Last weekend I made the trek to "NashVille" to join team NX6T in the August 2014 NAQP contest. We ran as a multi-2 operation plus a spotting radio tied in with station #2 to pick up additional contacts on whatever band the station #2 operator is running.
To make the transition transmitting between station 2 and 3, the station 2 operator is able to move a knife-switch to split the headphone audio bewtwen JUST station 2, or a combination (#2 in left ear, #3 in right ear) or just station 3. The station 2 operator acts as a conductor, stopping long enough to allow station 3 to make a contact and then resumes with running a frequency. Done correctly, a few dozen extra QSOs can be made per hour, taking what would have been just under 1,000 Q's to over 1200, giving us what looks to be a 4th place for the Multi-2 category.
A number of short video clips were made this weekend:
One video was made by N6KI - click here to see it.
The other two videos were made by WQ6X:
Because this was a North American based contest, we didn't crank the main antenna tower to full height for operating the 20-15-10 meter bands.
It wasn't until about 01:30z that we upped the main tower to 70 feet allowing us to run 80 & 160 meters; altho 160 turned out to be too noisy from our location.
Radio-wise we ran a trio of Elecraft K3 radios barefoot (no amplifiers allowed in NAQP). Despite the low power, thanks to our location (900' above sea level) along with the Stepp-IR and 40-meter yagi's we had a bodacious signal all around, even into Europe. I even managed to work HZ1AB (Abdul) in Saudi Arabia Saturday afternoon on 15 meters.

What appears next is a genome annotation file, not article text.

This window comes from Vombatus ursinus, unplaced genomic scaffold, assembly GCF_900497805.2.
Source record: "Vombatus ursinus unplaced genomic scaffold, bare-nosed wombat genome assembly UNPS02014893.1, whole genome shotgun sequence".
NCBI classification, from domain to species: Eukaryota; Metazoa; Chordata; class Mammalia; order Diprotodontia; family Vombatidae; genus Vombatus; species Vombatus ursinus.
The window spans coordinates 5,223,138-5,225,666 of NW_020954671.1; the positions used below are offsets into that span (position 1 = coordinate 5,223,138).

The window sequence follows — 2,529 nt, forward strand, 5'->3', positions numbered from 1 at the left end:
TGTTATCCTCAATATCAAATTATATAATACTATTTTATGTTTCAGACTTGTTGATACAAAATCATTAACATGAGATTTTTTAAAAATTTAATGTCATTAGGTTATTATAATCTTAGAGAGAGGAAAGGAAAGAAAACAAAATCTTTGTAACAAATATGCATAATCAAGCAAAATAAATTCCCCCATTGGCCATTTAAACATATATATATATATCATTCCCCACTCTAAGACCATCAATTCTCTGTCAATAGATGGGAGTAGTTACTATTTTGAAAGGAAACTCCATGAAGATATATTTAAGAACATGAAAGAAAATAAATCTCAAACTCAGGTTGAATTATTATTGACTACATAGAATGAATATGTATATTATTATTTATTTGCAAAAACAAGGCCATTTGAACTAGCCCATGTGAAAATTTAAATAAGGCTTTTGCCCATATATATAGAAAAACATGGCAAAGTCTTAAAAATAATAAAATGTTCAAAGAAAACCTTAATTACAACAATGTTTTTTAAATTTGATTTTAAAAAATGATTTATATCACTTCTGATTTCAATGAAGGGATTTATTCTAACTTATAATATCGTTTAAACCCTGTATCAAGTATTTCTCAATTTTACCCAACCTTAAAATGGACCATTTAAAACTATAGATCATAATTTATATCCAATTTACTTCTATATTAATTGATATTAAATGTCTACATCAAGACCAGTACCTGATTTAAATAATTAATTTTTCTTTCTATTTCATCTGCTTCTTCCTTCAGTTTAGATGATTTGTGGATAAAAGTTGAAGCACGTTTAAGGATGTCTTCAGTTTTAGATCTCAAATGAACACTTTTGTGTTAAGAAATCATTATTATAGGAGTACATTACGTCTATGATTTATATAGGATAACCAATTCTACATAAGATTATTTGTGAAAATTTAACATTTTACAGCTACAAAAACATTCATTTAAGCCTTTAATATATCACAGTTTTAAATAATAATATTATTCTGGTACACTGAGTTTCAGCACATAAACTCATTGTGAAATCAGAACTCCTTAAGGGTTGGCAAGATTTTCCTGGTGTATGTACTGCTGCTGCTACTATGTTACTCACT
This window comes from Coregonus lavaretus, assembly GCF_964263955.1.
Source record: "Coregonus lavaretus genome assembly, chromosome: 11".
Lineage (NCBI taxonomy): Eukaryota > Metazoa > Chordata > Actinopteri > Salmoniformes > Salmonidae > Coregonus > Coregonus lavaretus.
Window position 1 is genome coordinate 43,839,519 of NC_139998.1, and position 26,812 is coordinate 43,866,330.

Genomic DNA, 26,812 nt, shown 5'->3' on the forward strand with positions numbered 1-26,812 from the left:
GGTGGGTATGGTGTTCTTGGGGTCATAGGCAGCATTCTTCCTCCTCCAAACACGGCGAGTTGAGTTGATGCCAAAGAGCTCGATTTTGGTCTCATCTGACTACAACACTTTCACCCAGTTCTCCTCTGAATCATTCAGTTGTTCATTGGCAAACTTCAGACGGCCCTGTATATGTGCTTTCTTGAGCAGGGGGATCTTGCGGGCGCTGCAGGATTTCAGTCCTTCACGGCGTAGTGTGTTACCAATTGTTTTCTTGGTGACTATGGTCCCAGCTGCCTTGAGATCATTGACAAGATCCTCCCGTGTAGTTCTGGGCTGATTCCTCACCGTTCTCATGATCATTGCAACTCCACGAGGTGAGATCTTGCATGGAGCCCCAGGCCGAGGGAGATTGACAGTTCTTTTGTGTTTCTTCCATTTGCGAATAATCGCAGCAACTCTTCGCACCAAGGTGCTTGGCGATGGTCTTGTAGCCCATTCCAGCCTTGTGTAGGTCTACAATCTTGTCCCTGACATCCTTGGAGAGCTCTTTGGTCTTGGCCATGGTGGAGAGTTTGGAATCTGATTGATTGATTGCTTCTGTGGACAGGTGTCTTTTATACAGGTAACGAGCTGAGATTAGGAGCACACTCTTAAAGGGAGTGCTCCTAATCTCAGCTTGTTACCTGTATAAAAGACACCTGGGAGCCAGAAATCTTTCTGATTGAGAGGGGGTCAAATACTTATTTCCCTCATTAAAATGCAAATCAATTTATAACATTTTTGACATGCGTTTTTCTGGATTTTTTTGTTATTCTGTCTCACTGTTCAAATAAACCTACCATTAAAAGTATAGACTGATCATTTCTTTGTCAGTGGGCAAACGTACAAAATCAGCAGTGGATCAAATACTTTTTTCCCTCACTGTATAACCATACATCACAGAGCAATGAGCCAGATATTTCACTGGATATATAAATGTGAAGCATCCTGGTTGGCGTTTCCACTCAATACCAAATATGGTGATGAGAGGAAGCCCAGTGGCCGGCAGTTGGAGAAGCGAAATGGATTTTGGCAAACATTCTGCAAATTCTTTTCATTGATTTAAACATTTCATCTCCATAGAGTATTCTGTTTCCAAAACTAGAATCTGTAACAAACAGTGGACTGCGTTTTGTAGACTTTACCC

Because we had both male and female operators, we used the name "Pat" (Papa Alpha Tango) instead of Dennis or Ron.
Using the 4 channel voice keyer built-in to each K3 radio we kept the voice noise in the operating room down to a minimum. Once channels are recorded an entire contest can be run with the only words used are the utterance of the other station's callsign. Then again, sometimes it is actually faster to relegate the voice keyer use just to calling CQ and actually speak the contest exchange: "WQ6X - this is Pat in California!".
Part of the success of the NX6T operation can be attributed to three identical station setups run by identical copies of the WINTEST software running under Windoze XP (SP-3).
Having special operating aids (such as Mr. Bill and an EASY Button) give us additional advantage over other stations that have not thought to use such tools. We make no apologies for our use of such operating aids as it is the "little things" which make the last 10% - 20% of a contest operating score. You may recall several years ago that I included the use of the Neurosky Mindset to EEG evaluate my operating efficiency during the NAQP CW.
When I operate as a single OP, I usually choose to not operate the 1st and last hour of the event; which is perfect considering that I am usually a late starter in most contests that begin before noon local time.
Per the 3830 Scores website it would seem that NX6T took 4th place in the Multi-2 category. That gives PAT a double-pat on the back, but no awards of any kind. Oh well. Our operation went very smoothly with no equipment failures.
It also gave us the opportunity to introduce two new operators to the world of contesting.
Possibly we can recruit them for the night shift in the upcoming All Asian Ssb contest on Sept. 6th.
Did you work the NAQP this year?
If so, is NX6T in YOUR log?